Export Impact For Good

Countries / Territories

Country Profile Philippines



    The Republic of the Philippines consists of an archipelago of 7,107 islands situated South East of mainland Asia and separated from it by the South China Sea. The total land area is approximately 300,000 km2. The Philippines is separated from Chinese Taipei on the North by the Bashi Channel (forming part of the Luzon Strait) and from Sabah, Malaysia (northern Borneo), on the South West by the Balabac Strait (off Palawan) and the Sibutu Passage (off the Sulu Archipelago). Bordering seas include the Philippine Sea and the Pacific Ocean on the East, the Celebes Sea on the South, the Sulu Sea on the South West, and the South China Sea on the West.  The Philippine Islands, in general, have a maritime tropical climate and, except in the higher mountains, temperatures remain warm, the annual average ranging from about 23° to 32°C throughout the archipelago.  Annual normal relative humidity averages 80%. Rainfall and seasonality differ markedly throughout the islands. . 

    Agricultural Sector

    The agricultural sector in the Philippines accounts for 14% of the GDP and involves 36% of the total labour force (CIA, 2007). Palay (unhusked rice) and corn are the two cereals widely grown in the Philippines. Coconuts is a major export earner. Other agricultural crops are sugarcane, pineapples, Cavendish bananas (a dwarf variety), mango and coffee, which are also important earners of foreign exchange. The Philippines is the leading supplier of Eucheuma seaweed accounting for about 80% of total world supply. (Department of Agriculture). Low productivity and low incomes from agriculture and fisheries are consistent with the prevalence of rural poverty. The situation is further aggravated by low farm gate prices of produce and high retail prices of food, which are among the highest in the region. In terms of area, about a third of country's 30 million hectares is used for agriculture (food crops 52%; food grains 31%; non food (pasture and cut flowers) 17%).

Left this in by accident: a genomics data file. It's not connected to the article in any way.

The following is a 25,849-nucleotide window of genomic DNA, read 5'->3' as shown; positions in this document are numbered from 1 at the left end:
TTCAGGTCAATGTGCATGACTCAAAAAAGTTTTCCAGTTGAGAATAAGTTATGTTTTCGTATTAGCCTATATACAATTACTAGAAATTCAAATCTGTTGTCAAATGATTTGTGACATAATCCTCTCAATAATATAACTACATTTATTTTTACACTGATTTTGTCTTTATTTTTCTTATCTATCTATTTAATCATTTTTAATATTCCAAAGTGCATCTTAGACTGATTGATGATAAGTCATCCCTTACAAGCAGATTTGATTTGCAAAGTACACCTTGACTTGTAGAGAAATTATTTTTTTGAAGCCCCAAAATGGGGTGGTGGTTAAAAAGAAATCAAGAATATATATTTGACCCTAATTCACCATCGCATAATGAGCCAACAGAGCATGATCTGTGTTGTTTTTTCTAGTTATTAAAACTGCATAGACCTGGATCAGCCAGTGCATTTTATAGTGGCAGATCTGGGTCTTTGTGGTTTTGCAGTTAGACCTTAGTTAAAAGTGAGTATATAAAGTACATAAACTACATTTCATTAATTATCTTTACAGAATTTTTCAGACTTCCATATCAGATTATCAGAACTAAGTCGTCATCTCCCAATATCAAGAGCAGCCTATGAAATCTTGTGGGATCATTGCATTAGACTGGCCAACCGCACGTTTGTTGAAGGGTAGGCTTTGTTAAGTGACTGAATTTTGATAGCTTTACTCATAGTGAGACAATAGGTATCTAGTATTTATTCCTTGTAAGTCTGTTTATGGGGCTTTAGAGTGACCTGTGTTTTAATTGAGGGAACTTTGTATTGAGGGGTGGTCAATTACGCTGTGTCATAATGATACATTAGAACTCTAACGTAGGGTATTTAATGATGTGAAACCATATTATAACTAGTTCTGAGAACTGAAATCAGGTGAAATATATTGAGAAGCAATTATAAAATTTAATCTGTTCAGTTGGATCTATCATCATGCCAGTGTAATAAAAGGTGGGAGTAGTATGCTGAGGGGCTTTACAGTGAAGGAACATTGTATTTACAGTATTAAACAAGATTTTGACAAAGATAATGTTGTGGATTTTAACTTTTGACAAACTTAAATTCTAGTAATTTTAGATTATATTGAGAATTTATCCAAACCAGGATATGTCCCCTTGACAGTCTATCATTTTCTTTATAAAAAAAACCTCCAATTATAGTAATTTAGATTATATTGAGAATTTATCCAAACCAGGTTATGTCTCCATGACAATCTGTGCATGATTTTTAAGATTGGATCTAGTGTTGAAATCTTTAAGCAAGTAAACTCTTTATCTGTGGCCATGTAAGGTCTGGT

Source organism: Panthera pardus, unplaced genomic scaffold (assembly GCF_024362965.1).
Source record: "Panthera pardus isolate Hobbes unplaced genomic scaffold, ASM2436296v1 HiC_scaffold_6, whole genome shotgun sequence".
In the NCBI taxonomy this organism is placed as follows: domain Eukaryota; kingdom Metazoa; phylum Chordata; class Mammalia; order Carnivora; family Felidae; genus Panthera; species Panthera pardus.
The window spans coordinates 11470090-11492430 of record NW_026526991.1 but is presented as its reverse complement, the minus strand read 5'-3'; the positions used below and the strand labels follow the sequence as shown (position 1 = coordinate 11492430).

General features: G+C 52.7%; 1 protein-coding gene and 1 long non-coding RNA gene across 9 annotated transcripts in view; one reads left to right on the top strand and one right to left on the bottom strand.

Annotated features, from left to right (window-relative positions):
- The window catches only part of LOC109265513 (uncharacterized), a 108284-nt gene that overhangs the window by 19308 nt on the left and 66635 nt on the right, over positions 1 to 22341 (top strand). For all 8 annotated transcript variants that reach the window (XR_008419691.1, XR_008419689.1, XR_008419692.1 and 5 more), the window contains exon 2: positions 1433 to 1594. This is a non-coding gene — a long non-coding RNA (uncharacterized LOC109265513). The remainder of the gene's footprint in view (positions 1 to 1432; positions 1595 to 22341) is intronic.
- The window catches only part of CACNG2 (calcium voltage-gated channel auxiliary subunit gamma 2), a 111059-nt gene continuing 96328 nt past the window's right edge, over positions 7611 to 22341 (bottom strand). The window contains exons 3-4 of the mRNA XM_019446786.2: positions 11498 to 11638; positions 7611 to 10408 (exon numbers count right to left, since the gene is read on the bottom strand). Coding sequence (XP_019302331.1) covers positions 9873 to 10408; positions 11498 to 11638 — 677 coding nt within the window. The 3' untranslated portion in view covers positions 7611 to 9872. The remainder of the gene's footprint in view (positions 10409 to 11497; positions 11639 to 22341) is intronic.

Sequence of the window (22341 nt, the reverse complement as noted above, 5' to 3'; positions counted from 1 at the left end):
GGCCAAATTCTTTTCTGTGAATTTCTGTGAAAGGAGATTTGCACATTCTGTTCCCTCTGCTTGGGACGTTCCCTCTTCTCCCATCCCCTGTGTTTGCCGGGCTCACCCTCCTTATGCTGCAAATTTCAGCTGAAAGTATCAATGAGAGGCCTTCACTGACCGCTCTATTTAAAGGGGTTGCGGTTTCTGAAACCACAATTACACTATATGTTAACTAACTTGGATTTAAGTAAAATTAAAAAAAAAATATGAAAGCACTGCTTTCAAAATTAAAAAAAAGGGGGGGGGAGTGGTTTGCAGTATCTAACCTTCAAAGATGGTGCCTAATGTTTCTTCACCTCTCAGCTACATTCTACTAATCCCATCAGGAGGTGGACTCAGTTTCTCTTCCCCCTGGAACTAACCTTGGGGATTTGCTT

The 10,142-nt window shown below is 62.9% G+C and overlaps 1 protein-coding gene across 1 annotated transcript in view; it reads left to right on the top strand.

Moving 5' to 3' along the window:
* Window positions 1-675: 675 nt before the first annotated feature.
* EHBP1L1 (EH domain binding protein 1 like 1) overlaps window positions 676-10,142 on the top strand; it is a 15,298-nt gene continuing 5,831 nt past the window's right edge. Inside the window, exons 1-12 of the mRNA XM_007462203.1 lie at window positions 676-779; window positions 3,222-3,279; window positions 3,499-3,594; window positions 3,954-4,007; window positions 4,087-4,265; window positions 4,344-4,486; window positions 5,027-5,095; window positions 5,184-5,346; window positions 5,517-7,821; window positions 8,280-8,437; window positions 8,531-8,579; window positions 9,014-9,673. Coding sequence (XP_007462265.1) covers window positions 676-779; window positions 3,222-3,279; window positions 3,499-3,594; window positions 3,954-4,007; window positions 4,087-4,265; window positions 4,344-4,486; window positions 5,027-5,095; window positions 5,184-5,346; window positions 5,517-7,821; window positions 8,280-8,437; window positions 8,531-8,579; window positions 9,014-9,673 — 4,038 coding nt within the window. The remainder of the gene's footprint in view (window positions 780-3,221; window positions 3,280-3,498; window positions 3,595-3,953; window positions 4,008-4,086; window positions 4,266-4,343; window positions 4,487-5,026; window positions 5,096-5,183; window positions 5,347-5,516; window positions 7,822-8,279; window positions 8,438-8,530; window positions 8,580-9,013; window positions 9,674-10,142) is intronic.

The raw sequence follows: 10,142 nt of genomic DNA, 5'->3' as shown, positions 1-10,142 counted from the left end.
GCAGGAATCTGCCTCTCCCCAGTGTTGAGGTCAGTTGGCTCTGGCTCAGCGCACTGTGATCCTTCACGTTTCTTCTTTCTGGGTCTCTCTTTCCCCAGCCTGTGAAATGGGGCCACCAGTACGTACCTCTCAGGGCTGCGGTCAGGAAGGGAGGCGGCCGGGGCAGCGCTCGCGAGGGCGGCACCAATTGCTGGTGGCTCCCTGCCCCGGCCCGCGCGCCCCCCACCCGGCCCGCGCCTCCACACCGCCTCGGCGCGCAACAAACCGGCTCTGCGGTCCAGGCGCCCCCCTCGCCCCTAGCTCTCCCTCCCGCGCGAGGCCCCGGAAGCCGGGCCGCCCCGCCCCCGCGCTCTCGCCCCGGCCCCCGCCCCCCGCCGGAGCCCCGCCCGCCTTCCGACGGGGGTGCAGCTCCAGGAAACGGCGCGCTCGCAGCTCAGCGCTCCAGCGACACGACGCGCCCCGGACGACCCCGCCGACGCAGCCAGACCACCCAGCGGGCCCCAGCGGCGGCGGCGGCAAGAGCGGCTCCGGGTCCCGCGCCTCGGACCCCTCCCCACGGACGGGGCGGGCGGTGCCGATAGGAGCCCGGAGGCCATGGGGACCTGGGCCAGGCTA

Brief overview of organic farming

    According to IFOAM & FiBL (2006), there are 35,000 organic farms on 14,140 hectares of land under organic management, with a share of total agricultural land of 0.12%. Although organic agriculture in the Philippines is still in its emergent or incipient phase, the discourse of organic agriculture is fast gaining ground in the country. Organic agricultural production is limited though steadily growing, reportedly between 10-20 percent annually (FAS/USDA, 2000), but reliable statistical data are hardly available. The organic market in the country has been described as a "niche market". A number of organic products are increasingly being sold in major supermarkets, with a price premium reportedly ranging from 20-30 to 30-50% over non-organic products (Yussefi & Willer, 2003). In 2005, the President of Philippines approved a document on the "Promotion and Development of Organic Agriculture in the Philippines", recognizing the potential of organic agriculture in the country and providing  government  supporting the development of the sector.

    Brief overview of key organic products